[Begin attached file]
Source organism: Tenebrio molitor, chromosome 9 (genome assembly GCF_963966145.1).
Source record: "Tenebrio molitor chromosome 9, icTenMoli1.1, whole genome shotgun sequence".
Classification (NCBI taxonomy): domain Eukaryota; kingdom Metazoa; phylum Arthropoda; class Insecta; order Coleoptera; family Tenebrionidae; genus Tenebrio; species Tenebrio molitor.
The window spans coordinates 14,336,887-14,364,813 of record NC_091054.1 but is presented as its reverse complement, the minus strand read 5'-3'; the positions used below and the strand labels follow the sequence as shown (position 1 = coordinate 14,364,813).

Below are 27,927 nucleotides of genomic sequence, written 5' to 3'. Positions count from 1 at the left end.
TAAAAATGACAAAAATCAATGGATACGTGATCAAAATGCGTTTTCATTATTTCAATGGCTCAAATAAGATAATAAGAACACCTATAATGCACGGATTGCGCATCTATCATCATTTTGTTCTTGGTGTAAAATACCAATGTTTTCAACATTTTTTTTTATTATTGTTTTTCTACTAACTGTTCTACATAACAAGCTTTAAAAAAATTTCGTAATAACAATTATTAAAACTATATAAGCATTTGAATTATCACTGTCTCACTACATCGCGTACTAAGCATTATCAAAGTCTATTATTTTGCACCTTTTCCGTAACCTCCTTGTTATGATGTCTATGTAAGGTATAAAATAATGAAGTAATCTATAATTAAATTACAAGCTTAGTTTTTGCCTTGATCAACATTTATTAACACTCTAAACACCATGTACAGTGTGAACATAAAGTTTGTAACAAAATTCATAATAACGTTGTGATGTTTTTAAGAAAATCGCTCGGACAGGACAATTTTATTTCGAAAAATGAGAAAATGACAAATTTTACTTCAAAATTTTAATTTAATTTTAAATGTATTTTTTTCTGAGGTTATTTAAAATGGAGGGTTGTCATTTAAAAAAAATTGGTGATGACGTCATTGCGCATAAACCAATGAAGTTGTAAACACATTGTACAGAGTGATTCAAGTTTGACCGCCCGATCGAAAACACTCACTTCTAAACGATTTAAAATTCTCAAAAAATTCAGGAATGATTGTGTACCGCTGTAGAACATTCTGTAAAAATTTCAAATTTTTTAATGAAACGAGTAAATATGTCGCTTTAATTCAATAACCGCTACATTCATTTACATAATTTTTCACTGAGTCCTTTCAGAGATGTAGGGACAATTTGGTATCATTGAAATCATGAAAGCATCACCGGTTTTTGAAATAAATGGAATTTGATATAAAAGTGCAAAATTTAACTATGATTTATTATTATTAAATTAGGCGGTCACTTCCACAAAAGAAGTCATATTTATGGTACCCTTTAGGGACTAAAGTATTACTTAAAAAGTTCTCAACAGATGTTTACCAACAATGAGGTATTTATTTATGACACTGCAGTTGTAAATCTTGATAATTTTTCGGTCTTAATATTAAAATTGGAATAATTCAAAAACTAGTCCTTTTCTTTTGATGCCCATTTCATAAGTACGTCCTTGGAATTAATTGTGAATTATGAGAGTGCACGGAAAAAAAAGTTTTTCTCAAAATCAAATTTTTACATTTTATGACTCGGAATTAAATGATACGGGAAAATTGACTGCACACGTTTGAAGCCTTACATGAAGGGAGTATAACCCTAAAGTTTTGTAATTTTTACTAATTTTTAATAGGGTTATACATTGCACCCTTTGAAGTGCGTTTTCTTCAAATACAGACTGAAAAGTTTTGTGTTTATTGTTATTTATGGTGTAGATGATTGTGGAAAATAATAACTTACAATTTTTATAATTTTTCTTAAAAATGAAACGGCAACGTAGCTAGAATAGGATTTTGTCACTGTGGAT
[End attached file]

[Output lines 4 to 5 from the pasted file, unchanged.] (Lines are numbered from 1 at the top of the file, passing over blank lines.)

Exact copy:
The window spans coordinates 14,336,887-14,364,813 of record NC_091054.1 but is presented as its reverse complement, the minus strand read 5'-3'; the positions used below and the strand labels follow the sequence as shown (position 1 = coordinate 14,364,813).

Below are 27,927 nucleotides of genomic sequence, written 5' to 3'. Positions count from 1 at the left end.